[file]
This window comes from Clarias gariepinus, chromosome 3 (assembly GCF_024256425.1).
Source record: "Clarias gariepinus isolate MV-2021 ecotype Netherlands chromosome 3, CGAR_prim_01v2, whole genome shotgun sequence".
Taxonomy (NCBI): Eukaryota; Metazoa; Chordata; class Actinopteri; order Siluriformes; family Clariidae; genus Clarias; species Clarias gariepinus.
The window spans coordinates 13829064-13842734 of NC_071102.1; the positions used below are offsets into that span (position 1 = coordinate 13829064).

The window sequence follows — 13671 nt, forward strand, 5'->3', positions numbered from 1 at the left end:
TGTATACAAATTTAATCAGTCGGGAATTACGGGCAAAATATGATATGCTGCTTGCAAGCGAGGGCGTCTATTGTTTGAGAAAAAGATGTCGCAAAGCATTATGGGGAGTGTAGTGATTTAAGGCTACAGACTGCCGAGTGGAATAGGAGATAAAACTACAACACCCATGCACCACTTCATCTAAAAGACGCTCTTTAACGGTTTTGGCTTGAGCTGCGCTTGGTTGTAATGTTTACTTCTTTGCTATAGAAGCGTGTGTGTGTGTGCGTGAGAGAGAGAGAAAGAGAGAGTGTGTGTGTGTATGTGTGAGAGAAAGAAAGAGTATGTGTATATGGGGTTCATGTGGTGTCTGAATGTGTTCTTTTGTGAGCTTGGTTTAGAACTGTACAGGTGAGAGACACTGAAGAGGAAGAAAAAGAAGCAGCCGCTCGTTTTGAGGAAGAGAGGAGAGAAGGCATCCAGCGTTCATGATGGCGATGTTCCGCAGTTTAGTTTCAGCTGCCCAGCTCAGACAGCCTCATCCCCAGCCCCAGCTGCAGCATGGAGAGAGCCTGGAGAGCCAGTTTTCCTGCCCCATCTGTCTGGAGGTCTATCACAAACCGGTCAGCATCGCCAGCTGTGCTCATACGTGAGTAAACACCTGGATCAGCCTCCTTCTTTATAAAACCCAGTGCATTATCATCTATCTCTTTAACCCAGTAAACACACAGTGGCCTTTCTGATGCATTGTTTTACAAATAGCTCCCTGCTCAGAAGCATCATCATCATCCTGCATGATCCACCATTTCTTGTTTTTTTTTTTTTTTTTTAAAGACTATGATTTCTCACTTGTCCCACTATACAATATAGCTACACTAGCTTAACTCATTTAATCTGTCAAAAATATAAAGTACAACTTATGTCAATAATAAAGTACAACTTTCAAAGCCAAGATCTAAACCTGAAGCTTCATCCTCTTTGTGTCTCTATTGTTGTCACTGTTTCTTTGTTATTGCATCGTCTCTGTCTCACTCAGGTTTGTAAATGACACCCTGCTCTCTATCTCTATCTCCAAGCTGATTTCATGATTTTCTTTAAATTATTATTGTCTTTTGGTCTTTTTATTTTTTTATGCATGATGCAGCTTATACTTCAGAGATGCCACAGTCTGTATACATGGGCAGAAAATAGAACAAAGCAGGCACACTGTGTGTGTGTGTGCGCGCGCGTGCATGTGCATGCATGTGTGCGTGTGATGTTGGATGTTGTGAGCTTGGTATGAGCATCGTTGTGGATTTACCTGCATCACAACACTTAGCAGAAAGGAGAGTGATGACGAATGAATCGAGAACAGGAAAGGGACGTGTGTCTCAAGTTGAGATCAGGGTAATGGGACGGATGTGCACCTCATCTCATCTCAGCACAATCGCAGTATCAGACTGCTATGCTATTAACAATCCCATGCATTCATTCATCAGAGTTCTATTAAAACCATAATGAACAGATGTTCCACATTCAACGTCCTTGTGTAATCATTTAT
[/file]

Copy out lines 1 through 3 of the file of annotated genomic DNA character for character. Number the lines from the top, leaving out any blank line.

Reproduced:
This window comes from Clarias gariepinus, chromosome 3 (assembly GCF_024256425.1).
Source record: "Clarias gariepinus isolate MV-2021 ecotype Netherlands chromosome 3, CGAR_prim_01v2, whole genome shotgun sequence".
Taxonomy (NCBI): Eukaryota; Metazoa; Chordata; class Actinopteri; order Siluriformes; family Clariidae; genus Clarias; species Clarias gariepinus.